Kraken, for me, evokes memories of the very first video game of the Final Fantasy franchise, which I played prolifically on my eight-bit Nintendo through the 1990s. It was one of the hardier, most difficult bosses, hidden in a dark dungeon called the Sunken Shrine, where I spent many frustrating hours trying to emerge victorious and continue my quest.
I don’t begrudge that some people have decided to use, in informal circles, the nickname “Kraken” to refer to the XBB.1.5 variant of COVID-19 that has driven new surges in other countries and has now been detected in Canada. I also hold no issue, personally, with the progenitors of the nickname or their specific views; I will not speculate as to their agenda or their purpose in putting “Kraken” out there.
My discomfiture lies solely in how and why the media adopted this nickname for the public.
News stories about the “Kraken” variant began to emerge at the New Year, and between the frustrations of failed role-playing sessions of my youth comingling with the challenges of two years of pandemic public health leadership, I quickly reached out to my former colleagues in public health to determine if I had missed something in my recent career transitions.
Had the World Health Organization (WHO) moved to mythology to facilitate COVID-19 variant nomenclature?
The answer was quick, firm and expected: no, it had not.
Instead, it appeared that mainstream media had latched on to a nickname that had its origins on Twitter, deciding to advance it in lieu of positions taken by official bodies and agencies.
I was immediately reminded of the propagation of the myth that second-hand smoke in vehicles was supposedly 23 times more toxic than in a home. A CMAJ analysis found that this insight did not emerge from any reputable body or source, but in fact, came from an unsupported quote by a Colorado politician. Yet this pseudo-factoid subsequently became embedded in both published and grey literature, forming one part of the evidence-base for the decision to ban smoking to protect children.
To be clear, there is an undeniable benefit to protecting children from second-hand smoke in all enclosed spaces, including cars. But the use of a non-credible source in supporting this policy direction left it vulnerable to challenge and weakened the basis for proposed actions.
The WHO thus far has not named any variant of concern post-Omicron.
Deciding to amplify a social-media nickname for a subvariant of COVID-19 arguably has a similar effect. The WHO thus far has not named any variant of concern post-Omicron. This is based on its guidance, issued the better part of a decade before Kraken came to light, that proposes best practices for naming human infectious diseases. These guidelines highlight the importance of using an “appropriate name that is scientifically sound and socially acceptable” for novel infectious diseases – that is, diseases that do not already have an established name. They provide various specific guidance for scientists to avoid geographic or personal references, names that include food or animal species (which manifested recently in the remaining of mpox), names with cultural, population, industry or occupational references and, finally (and perhaps most saliently), terms that incite undue fear.
Part of the impetus for the Twitter conversation to give rise to the nickname Kraken appears to have been a conflict between the realm of evolutionary biology, which has a necessary focus on tracking the constitution of organisms, and the role of the WHO and public health agencies in noting variants of concern as they pertain to the need for public health action.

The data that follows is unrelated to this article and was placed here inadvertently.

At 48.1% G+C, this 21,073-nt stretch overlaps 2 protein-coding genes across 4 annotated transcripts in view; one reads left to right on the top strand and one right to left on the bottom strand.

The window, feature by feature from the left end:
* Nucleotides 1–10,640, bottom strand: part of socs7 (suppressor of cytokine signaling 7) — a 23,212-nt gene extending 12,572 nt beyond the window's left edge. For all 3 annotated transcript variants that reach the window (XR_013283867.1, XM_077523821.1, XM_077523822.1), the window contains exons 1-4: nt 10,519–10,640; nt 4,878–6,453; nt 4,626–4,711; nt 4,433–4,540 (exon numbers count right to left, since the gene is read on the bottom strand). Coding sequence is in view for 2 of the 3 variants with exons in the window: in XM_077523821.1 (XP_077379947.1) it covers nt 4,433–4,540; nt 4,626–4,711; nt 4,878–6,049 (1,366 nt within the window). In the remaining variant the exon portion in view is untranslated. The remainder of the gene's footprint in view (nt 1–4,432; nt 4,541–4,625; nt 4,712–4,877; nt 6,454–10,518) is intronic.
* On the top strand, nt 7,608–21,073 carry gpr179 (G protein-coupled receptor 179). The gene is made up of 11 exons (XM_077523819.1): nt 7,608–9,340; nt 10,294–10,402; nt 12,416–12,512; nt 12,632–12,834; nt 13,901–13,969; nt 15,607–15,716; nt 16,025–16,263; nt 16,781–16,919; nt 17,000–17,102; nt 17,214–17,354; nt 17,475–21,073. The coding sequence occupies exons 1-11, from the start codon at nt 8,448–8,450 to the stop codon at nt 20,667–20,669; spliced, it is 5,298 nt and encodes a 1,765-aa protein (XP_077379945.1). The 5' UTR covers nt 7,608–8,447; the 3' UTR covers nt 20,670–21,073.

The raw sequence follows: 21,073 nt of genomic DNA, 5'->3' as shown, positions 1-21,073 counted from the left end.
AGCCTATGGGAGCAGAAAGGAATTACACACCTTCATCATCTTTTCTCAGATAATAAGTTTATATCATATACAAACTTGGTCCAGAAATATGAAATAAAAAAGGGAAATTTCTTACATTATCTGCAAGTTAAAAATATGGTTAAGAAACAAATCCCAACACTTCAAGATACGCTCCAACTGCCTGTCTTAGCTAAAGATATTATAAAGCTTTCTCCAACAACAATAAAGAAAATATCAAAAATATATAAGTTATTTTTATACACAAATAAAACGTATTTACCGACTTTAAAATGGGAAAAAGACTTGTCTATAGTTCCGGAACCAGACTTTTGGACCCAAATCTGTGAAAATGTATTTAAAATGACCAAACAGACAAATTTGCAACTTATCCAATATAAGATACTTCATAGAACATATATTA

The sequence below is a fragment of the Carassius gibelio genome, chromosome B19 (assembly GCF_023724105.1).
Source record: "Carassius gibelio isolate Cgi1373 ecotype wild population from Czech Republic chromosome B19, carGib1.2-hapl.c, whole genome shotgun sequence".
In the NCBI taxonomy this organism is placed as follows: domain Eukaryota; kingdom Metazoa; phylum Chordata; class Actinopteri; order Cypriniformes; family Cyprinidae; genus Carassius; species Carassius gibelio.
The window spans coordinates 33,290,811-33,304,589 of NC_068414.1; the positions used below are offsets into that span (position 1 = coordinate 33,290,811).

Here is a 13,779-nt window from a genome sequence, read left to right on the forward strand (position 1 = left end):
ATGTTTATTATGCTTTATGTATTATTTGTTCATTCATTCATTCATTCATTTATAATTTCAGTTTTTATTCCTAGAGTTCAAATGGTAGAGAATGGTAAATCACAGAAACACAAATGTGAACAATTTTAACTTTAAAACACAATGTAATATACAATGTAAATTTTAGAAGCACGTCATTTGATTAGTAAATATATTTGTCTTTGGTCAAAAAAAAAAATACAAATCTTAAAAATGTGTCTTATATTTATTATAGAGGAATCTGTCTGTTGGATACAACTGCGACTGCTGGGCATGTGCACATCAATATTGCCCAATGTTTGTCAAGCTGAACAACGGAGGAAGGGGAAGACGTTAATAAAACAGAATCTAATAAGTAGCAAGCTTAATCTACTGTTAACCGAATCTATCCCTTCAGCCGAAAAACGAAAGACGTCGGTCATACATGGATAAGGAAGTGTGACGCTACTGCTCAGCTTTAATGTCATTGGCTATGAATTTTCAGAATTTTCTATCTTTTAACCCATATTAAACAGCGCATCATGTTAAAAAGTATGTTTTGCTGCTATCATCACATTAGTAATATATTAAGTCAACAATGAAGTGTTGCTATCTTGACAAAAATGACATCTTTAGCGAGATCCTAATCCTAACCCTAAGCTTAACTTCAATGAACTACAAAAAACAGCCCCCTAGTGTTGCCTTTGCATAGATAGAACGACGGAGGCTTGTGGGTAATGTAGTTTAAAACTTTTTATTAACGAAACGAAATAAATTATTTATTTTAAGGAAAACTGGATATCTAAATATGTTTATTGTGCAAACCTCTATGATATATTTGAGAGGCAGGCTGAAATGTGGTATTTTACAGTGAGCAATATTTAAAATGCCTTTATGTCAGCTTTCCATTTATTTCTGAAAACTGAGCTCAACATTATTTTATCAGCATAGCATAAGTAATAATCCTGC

In essence, both actors are tracking these data – but are reaching different conclusions as a result of their differing perspectives.
As a physician and public health specialist, I understand that the WHO has reasons for continuing to track subvariants of Omicron while continuing to refer to this particular mutation of the virus overall as Omicron. The official decision not to christen a new variant of concern likely lies in its estimation that these sub-lineages do not represent the need for a major shift at the level of societal action, as opposed to taxonomy alone, while accounting for current context of therapeutics and prophylactics, population susceptibility and the state of the pandemic.
To that end, I wonder if the media eschewed their own guidelines on determining what is credible, authoritative and newsworthy:
- Who is the author? (Authority)
- What is the purpose of the content? (Accuracy)
- Where is the content from? (Publisher)
- Why does the source exist? (Purpose and Objectivity)
- How does this source compare to others? (Determining What’s What – also known as the “two-source test.”)
Looking at these questions objectively, it’s clear that the nickname “Kraken” for the XBB.1.5. subvariant of COVID-19 Omicron does not arise from any mandated agency or authority; does not comply with accepted guidelines on nomenclature; and is at odds with official sources and media positions on the “two-source test.”
Yet, some members of the media have again jettisoned their own guidelines on credible sources and newsworthiness, amplifying a casual nickname that originated on Twitter in place of the evidence-based positions and deliberation of official organizations. The use of dubious sources in rapid-fire efforts to inform the public throughout the pandemic has occurred frequently, the consequences captured perhaps most significantly in this mea culpa from the Toronto Star.
When the tentacle wags the giant squid, the media undermine their own credibility as honest arbiters of facts. This, regrettably, makes them contributors to the mixed messaging and misinformation that has plagued this plague, leaving themselves also open to criticism from fringe elements that seek to discredit official sources and traditional channels.